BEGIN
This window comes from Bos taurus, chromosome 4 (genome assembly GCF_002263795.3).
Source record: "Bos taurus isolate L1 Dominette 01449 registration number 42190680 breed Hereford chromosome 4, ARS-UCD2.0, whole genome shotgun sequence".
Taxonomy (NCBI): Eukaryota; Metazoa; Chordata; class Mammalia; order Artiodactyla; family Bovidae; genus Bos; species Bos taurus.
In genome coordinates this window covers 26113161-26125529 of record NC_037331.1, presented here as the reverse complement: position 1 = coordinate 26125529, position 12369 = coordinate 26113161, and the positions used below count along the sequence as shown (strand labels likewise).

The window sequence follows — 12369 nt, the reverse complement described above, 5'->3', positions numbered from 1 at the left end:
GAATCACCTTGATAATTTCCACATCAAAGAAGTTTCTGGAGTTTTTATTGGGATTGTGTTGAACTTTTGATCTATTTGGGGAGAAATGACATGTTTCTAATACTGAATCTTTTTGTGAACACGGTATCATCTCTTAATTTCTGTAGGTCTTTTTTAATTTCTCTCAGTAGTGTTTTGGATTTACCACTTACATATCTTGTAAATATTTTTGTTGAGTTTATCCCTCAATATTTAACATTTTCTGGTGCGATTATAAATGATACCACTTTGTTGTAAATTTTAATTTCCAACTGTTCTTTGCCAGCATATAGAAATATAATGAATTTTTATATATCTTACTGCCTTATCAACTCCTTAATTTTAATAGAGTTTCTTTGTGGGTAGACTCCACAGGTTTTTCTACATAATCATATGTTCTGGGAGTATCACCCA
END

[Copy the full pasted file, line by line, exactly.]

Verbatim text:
This window comes from Bos taurus, chromosome 4 (genome assembly GCF_002263795.3).
Source record: "Bos taurus isolate L1 Dominette 01449 registration number 42190680 breed Hereford chromosome 4, ARS-UCD2.0, whole genome shotgun sequence".
Taxonomy (NCBI): Eukaryota; Metazoa; Chordata; class Mammalia; order Artiodactyla; family Bovidae; genus Bos; species Bos taurus.
In genome coordinates this window covers 26113161-26125529 of record NC_037331.1, presented here as the reverse complement: position 1 = coordinate 26125529, position 12369 = coordinate 26113161, and the positions used below count along the sequence as shown (strand labels likewise).

The window sequence follows — 12369 nt, the reverse complement described above, 5'->3', positions numbered from 1 at the left end:
GAATCACCTTGATAATTTCCACATCAAAGAAGTTTCTGGAGTTTTTATTGGGATTGTGTTGAACTTTTGATCTATTTGGGGAGAAATGACATGTTTCTAATACTGAATCTTTTTGTGAACACGGTATCATCTCTTAATTTCTGTAGGTCTTTTTTAATTTCTCTCAGTAGTGTTTTGGATTTACCACTTACATATCTTGTAAATATTTTTGTTGAGTTTATCCCTCAATATTTAACATTTTCTGGTGCGATTATAAATGATACCACTTTGTTGTAAATTTTAATTTCCAACTGTTCTTTGCCAGCATATAGAAATATAATGAATTTTTATATATCTTACTGCCTTATCAACTCCTTAATTTTAATAGAGTTTCTTTGTGGGTAGACTCCACAGGTTTTTCTACATAATCATATGTTCTGGGAGTATCACCCA